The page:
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[Cite as State v. Pigford, 117 N.C. 748, 23 S.E. 182 (1895).]
Indictment for Carrying Concealed Weapons--Intent.
The criminal intent to constitute the offense of carrying concealed weapons is the intent to carry the weapon concealed; and where one charged with the offense had the right to carry it openly, but concealed it about his person, it was incumbent upon him to satisfactorily explain why he did not carry it openly.
Indictment for carrying a concealed weapon, tried before Graham, J., and a jury, at September Term, 1895, of Pender.
The evidence was that the defendant was arrested on his own premises on 1 August, 1895, on a warrant for failure to work the public road, and was compelled by the officer to go with him immediately to be tried before a justice of the peace. The justice found the defendant guilty and sentenced him to the county jail for three days. The jailor in searching the defendant found a pistol concealed on his person. The defendant had the pistol concealed on his person when arrested on his own premises and when compelled to go with the officer to trial and from trial to the jail. Before defendant's sentence of three days had expired the jailor on affidavit procured a warrant for his arrest for carrying a concealed weapon and had him arrested, tried and bound over to court as soon as his term of imprisonment expired. There was no other evidence that defendant carried a concealed weapon.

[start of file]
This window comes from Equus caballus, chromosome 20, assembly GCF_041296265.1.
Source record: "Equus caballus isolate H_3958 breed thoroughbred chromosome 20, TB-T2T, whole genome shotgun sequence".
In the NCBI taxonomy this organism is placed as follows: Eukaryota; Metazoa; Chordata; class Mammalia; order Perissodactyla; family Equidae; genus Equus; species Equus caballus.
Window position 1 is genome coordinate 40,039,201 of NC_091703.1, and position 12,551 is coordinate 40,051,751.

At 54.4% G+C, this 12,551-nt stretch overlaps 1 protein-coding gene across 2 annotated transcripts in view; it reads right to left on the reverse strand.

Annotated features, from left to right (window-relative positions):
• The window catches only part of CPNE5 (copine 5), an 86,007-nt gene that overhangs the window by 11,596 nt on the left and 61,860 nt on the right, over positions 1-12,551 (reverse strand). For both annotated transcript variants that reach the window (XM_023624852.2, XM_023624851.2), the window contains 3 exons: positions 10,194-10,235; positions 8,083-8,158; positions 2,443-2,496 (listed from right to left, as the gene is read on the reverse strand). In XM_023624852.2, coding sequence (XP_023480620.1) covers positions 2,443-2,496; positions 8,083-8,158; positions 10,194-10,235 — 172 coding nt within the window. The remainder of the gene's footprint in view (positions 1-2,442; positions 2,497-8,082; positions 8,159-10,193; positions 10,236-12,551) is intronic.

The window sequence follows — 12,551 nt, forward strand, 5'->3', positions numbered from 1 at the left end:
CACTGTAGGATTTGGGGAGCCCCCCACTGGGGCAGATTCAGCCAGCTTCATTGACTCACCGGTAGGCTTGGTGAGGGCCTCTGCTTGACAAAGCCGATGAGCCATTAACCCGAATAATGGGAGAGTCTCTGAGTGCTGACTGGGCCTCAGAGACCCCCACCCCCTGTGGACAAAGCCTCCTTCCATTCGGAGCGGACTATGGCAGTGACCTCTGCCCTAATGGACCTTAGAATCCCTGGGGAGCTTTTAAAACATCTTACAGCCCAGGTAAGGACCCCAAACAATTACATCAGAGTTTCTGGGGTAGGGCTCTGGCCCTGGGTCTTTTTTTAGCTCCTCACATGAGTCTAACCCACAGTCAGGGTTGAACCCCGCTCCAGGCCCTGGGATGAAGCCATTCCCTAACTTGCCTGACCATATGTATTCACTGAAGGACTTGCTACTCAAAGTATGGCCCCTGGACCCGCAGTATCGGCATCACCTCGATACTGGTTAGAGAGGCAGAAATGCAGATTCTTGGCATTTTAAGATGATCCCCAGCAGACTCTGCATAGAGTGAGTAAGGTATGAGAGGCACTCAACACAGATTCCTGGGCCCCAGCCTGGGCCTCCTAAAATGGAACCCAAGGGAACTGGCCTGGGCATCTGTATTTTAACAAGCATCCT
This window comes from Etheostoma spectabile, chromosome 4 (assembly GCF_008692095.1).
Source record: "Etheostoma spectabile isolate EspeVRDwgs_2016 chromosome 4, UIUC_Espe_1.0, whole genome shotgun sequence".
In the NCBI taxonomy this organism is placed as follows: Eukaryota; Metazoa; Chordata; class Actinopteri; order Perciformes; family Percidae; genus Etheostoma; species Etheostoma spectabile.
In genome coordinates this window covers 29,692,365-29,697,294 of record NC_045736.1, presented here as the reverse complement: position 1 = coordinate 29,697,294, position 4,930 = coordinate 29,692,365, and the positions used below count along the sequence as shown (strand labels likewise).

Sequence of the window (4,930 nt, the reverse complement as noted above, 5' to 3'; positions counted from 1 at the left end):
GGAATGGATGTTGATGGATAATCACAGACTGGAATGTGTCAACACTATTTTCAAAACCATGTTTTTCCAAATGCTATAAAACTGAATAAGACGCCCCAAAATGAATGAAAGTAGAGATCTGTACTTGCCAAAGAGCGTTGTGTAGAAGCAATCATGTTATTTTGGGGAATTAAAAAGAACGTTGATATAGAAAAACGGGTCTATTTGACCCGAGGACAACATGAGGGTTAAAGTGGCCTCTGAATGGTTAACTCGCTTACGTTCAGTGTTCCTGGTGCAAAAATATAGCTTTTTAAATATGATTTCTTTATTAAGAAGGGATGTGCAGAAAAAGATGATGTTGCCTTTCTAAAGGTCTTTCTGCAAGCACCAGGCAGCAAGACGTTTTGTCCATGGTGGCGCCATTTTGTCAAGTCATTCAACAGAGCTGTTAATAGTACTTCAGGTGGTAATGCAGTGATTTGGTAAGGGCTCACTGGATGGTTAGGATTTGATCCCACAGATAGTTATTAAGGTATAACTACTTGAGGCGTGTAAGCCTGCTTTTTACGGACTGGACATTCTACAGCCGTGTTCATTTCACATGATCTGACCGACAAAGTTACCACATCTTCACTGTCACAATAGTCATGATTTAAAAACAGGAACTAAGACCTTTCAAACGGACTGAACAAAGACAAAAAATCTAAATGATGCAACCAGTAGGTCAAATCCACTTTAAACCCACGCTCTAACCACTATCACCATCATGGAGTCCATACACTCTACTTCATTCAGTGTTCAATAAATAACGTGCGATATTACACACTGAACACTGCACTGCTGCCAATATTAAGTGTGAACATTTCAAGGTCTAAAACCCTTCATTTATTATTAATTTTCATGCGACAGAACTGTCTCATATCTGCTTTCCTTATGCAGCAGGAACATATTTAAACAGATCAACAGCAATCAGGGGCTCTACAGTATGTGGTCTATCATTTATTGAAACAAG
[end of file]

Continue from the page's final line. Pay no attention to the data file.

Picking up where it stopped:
His Honor instructed the jury that if they believed the evidence the defendant was guilty. There was a verdict of guilty, and from the judgment thereon the defendant appealed.
Attorney-General for the State.
No counsel contra.
Clark, J. The defendant was not prohibited (p.749)from carrying the pistol on his own premises, and if it had been made to appear that when arrested he had asked to be allowed to leave it at home and the officer had refused, there would have been some semblance of a defense, but even in that event it would still have been incumbent on the defendant to explain satisfactorily why he did not carry the pistol openly, as he had a right to do, after leaving his premises, and not concealed about his person.
The criminal intent is the intent to carry the weapon concealed. S. v. Dixon, 114 N.C., 850. There was no conflict of evidence, and his Honor properly instructed the jury, if they believed the evidence, to find the defendant guilty.